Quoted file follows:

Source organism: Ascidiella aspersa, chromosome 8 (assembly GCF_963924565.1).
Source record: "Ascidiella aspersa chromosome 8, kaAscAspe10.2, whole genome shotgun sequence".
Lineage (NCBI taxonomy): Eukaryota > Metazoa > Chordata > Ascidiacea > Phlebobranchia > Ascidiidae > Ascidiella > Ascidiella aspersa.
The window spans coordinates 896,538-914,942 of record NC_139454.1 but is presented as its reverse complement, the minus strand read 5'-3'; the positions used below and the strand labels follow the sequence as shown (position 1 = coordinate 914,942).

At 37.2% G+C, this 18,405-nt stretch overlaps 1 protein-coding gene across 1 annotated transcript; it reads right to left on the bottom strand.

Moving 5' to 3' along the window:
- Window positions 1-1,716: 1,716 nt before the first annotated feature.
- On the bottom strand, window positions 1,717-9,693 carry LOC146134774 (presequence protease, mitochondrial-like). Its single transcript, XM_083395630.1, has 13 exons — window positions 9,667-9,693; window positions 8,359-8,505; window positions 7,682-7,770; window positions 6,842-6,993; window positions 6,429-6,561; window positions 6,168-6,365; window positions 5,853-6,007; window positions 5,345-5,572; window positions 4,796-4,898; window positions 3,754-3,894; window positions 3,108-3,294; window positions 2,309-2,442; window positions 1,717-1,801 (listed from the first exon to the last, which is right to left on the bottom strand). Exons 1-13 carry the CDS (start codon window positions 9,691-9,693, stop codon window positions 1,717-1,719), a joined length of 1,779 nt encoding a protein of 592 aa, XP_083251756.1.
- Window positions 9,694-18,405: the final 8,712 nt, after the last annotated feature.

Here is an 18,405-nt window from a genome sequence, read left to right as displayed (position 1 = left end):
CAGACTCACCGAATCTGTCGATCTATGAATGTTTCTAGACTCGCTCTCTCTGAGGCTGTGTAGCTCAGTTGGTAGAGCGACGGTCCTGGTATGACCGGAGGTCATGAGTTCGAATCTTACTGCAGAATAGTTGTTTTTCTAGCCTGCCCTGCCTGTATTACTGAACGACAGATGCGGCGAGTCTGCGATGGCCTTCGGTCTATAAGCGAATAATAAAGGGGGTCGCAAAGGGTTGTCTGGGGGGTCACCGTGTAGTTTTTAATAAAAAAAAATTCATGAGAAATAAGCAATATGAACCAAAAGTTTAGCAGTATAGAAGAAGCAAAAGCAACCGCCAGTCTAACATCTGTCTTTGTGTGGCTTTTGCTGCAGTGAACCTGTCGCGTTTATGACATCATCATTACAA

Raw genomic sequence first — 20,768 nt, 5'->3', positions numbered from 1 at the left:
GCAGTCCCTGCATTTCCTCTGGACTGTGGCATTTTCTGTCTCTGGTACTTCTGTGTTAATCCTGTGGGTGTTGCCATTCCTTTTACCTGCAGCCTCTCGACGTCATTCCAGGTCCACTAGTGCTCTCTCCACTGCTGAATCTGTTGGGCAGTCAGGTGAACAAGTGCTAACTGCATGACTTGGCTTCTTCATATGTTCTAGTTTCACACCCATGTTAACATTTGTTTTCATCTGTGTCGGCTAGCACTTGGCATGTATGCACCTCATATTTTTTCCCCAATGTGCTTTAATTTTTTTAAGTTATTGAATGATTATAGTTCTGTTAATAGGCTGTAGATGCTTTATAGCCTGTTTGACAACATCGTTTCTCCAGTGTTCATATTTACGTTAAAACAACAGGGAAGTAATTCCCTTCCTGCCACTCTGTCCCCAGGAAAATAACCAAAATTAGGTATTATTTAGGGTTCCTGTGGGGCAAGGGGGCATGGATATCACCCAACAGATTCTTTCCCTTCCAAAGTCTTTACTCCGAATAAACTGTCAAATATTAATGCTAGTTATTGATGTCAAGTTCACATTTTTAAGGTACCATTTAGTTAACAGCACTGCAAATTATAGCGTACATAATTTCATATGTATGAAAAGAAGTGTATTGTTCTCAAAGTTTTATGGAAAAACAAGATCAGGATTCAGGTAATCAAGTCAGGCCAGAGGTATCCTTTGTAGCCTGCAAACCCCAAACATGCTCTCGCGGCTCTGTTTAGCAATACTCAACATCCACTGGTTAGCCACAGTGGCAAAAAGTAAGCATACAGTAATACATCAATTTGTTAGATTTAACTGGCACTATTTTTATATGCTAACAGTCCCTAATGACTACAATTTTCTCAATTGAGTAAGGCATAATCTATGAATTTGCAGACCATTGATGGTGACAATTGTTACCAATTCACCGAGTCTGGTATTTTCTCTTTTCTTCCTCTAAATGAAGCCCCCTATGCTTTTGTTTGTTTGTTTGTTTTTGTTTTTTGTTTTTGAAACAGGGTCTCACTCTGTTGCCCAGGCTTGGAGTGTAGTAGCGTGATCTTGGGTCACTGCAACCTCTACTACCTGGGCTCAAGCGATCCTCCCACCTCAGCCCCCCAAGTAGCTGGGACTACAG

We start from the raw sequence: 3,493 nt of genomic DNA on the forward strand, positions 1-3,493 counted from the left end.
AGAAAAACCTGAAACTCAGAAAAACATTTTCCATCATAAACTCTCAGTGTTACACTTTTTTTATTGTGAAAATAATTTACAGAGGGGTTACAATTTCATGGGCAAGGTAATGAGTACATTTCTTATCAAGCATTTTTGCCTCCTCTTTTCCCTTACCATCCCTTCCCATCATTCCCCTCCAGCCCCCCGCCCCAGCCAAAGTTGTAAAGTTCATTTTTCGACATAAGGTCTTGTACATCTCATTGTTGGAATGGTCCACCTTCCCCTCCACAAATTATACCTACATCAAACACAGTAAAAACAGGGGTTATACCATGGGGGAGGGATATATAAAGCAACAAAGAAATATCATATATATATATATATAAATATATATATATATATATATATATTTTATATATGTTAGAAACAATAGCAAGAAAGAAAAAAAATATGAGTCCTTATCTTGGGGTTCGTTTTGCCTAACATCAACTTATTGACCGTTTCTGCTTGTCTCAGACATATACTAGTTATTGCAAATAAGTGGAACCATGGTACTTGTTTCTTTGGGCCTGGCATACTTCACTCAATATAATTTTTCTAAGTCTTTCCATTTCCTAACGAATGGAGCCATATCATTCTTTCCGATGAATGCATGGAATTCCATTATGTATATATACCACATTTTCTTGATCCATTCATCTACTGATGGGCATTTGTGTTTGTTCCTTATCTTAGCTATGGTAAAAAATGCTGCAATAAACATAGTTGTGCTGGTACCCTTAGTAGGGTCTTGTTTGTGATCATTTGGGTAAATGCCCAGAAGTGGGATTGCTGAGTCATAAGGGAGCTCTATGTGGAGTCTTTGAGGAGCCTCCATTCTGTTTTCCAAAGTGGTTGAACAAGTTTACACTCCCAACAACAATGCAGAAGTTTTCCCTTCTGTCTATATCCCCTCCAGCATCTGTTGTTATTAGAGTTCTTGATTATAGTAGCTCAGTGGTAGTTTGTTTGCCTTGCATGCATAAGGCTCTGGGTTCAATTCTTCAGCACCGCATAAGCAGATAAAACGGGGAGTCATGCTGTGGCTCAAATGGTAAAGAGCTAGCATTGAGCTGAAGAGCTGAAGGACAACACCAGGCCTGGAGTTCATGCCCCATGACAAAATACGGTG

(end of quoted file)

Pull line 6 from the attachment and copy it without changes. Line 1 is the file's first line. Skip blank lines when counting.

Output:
Moving 5' to 3' along the window: